I’m working on a long, multi-post entry on Trauma and the Fragmented Narrative. But in the meantime, I’m going to post a couple of times on the Book Biz.

I received a royalty check for The Master of Monterey not too long ago. Why is this significant, beyond the fact that it’s cool to get paid for work that was published more than a decade ago? It illuminates some aspects of the business, specifically advances, sales, distribution, and returns.

When The Master of Monterey was put under contract, I received a small advance. The book was published, reviewed well in The Los Angeles Times, The Monterey Herald, and elsewhere, and sent out to bookstores. I did as many appearances as I could round up, landed one interview on KAZU, the Monterey NPR affiliate, signed stock wherever I went, and waited. After some months, I found that I’d sold enough copies to cover my advance, and I received another check. My publisher pays royalties bi-annually.

That was the last check for ten years. Here’s what happened. When bookstores have books they want to rotate out of the store to make room for new releases, they ship them back to the publisher, and receive 100% credit for any unsold copies. Those returns were charged against my account, and suddenly I had a negative balance.

It might be depressing, but books in bookstores are often treated like any commodity. Just as Campbell’s Soup pays for prime space in the aisle of the grocery store, large publishers pay for prime space – table displays, special endcaps – in bookstores. If a book hasn’t sold in six months, and if the publisher isn’t making some effort to keep it in front of buyers, it will probably be returned.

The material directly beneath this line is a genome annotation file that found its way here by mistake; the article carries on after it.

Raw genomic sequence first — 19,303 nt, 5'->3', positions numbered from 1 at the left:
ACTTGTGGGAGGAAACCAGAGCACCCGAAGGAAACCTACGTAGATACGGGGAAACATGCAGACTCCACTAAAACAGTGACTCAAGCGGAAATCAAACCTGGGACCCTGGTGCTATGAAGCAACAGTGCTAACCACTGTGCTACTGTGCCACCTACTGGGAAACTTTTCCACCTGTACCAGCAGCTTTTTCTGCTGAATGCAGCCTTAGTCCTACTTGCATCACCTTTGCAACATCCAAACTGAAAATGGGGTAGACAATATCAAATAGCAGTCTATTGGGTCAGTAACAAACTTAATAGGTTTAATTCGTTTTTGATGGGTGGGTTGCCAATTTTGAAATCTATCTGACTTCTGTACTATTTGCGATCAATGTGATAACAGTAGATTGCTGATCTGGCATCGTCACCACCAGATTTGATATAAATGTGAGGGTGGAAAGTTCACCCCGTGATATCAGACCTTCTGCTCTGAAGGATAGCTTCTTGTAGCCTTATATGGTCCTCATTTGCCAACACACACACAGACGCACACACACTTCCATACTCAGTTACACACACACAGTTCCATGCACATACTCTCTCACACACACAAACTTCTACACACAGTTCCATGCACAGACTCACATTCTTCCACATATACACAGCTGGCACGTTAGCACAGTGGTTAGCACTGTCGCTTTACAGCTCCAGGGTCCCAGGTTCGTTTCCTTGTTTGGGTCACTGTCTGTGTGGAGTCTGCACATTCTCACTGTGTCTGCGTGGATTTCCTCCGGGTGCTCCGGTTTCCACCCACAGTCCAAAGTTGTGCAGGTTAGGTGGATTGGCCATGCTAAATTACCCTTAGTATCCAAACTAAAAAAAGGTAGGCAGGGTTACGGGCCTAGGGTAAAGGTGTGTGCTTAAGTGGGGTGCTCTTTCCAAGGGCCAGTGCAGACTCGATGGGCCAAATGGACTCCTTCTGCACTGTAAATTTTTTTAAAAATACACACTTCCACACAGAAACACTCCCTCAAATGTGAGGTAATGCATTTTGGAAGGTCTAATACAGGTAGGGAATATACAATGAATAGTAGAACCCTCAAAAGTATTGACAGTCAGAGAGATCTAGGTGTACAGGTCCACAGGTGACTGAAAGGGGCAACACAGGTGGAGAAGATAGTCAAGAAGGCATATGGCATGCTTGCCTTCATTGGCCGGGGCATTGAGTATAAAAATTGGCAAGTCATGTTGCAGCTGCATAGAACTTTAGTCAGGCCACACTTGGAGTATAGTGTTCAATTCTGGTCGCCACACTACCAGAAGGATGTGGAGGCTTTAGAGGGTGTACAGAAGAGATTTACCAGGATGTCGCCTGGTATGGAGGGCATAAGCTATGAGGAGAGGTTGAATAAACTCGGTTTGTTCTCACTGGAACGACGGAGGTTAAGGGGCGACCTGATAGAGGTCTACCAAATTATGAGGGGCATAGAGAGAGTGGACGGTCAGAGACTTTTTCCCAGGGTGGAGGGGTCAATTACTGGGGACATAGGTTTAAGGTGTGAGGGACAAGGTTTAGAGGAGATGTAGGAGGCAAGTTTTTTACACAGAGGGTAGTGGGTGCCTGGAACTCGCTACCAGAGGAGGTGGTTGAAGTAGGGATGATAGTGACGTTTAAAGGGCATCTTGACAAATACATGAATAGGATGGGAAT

Sometimes those returns are then sold as remainders. Authors get little or no royalties for books sold as remainders. Sometimes those books are pulped, which is painful to think about. In my case, the books were simply stored. Because my press is a non-profit, they don’t have to pay inventory taxes. That’s one of the benefits of publishing on a small press.

The Master of Monterey continued to sell, very slowly. There is a small but steady market, it seems, for comic mock-epic novels set in nineteenth century California. And finally, in the last royalty period, the book was sufficiently in the black to justify disbursement of royalties.

My first book, The Blossom Festival, is still in the red. It was a Barnes & Noble “Discover Great New Writers” selection, which meant that it received a fabulous amount of distribution and display space in the first six months, and it sold many more copies than it would have otherwise. I’m still grateful to Barnes & Noble for that selection. However, it also means that there was a fabulous amount of returns. Unless someone picks up the movie rights, that book may just stay in the red.

None of this will probably be news to those who have published one or more books, but I hope it shows something about how the book business works for anyone still working on their first book and hoping for a traditional publisher and traditional distribution in bookstores. After the initial rush of books onto shelves for sale, you won’t really know how your book has done until you see the numbers for the returns.